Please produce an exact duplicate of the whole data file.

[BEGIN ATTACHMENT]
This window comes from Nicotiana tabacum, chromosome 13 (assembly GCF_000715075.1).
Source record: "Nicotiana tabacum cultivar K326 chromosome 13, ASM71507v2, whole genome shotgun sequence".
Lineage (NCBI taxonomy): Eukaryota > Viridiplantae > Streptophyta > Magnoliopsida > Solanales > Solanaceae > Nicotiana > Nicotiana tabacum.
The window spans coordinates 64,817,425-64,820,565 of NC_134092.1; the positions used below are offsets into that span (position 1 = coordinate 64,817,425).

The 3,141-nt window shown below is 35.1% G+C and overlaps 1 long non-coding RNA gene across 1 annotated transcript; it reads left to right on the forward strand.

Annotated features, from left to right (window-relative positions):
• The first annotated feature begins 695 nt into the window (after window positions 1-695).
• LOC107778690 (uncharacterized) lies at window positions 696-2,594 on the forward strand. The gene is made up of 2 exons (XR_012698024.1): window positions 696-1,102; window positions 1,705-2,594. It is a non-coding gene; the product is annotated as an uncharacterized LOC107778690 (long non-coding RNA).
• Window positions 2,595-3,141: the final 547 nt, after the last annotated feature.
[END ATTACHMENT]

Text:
This window comes from Nicotiana tabacum, chromosome 13 (assembly GCF_000715075.1).
Source record: "Nicotiana tabacum cultivar K326 chromosome 13, ASM71507v2, whole genome shotgun sequence".
Lineage (NCBI taxonomy): Eukaryota > Viridiplantae > Streptophyta > Magnoliopsida > Solanales > Solanaceae > Nicotiana > Nicotiana tabacum.
The window spans coordinates 64,817,425-64,820,565 of NC_134092.1; the positions used below are offsets into that span (position 1 = coordinate 64,817,425).

The 3,141-nt window shown below is 35.1% G+C and overlaps 1 long non-coding RNA gene across 1 annotated transcript; it reads left to right on the forward strand.

Annotated features, from left to right (window-relative positions):
• The first annotated feature begins 695 nt into the window (after window positions 1-695).
• LOC107778690 (uncharacterized) lies at window positions 696-2,594 on the forward strand. The gene is made up of 2 exons (XR_012698024.1): window positions 696-1,102; window positions 1,705-2,594. It is a non-coding gene; the product is annotated as an uncharacterized LOC107778690 (long non-coding RNA).
• Window positions 2,595-3,141: the final 547 nt, after the last annotated feature.